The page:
A practical guide to kinematic mount design for custom, real world applications: from theory, to design and analysis, to CAD modeling, to production.

The Principle of Kinematic Constraint

The Principle of Kinematic Constraint

The advantage of a kinematic mount is that it locates one rigid body relative to another with very high repeatability, without over-constraining the body or introducing instability. It accomplishes this by using the precise number (and arrangement) of contact points needed to allow the desired degrees of freedom – no more and no less. That is the principle of kinematic constraint, which this article will show how to apply in your designs.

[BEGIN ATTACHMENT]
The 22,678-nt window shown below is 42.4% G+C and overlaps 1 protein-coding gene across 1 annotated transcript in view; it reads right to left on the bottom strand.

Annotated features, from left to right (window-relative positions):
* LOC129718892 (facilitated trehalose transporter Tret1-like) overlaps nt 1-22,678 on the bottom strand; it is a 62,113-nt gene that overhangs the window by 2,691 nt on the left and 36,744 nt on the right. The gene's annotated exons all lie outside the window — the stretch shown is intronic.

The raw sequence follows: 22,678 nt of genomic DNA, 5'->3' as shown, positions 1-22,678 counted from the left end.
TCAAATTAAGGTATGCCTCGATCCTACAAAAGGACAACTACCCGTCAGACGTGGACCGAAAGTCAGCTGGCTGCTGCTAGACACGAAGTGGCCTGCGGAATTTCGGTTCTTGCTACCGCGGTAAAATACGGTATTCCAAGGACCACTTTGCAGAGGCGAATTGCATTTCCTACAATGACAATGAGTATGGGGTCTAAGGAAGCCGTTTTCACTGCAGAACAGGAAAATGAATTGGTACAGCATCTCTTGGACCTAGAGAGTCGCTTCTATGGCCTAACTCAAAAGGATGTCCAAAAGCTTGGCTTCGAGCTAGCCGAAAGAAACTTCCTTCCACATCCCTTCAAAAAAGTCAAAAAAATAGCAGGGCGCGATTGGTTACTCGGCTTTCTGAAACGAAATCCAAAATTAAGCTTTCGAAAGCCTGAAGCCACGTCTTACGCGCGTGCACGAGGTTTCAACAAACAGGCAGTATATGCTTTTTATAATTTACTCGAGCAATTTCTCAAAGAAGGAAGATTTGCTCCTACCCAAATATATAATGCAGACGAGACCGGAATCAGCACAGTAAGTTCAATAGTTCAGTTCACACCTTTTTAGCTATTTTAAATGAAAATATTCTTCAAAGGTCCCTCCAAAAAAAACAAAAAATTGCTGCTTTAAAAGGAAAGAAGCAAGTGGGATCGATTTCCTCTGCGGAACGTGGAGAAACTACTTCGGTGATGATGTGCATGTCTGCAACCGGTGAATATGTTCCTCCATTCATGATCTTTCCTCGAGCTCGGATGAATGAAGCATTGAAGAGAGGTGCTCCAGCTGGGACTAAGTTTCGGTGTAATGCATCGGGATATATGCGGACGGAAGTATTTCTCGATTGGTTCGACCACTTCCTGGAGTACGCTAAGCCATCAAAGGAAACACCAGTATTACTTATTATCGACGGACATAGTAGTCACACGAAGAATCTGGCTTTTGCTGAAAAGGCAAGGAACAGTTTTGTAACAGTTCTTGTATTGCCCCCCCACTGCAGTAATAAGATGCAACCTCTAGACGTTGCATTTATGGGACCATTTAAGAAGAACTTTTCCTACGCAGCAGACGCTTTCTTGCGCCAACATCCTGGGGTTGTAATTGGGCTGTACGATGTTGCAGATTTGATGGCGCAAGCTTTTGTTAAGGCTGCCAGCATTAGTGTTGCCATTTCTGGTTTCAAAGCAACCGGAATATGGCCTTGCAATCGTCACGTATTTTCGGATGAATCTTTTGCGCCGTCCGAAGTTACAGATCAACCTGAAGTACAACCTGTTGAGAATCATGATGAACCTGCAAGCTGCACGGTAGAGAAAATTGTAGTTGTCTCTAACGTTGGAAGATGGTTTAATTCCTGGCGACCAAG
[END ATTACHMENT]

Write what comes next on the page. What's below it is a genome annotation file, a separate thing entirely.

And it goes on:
Split clamp design and analysis

Split clamp design and analysis

Split clamps are a simple, robust method for securing cylindrical components that need to be adjusted axially (e.g., focusing a lens) or rotationally (e.g., a prism holder or an adjustment screw). In both of these cases, the split clamp satisfies one of the principles of a good locking mechanism:

A locking mechanism’s action should not influence the sensitive adjustment that it is intended to secure.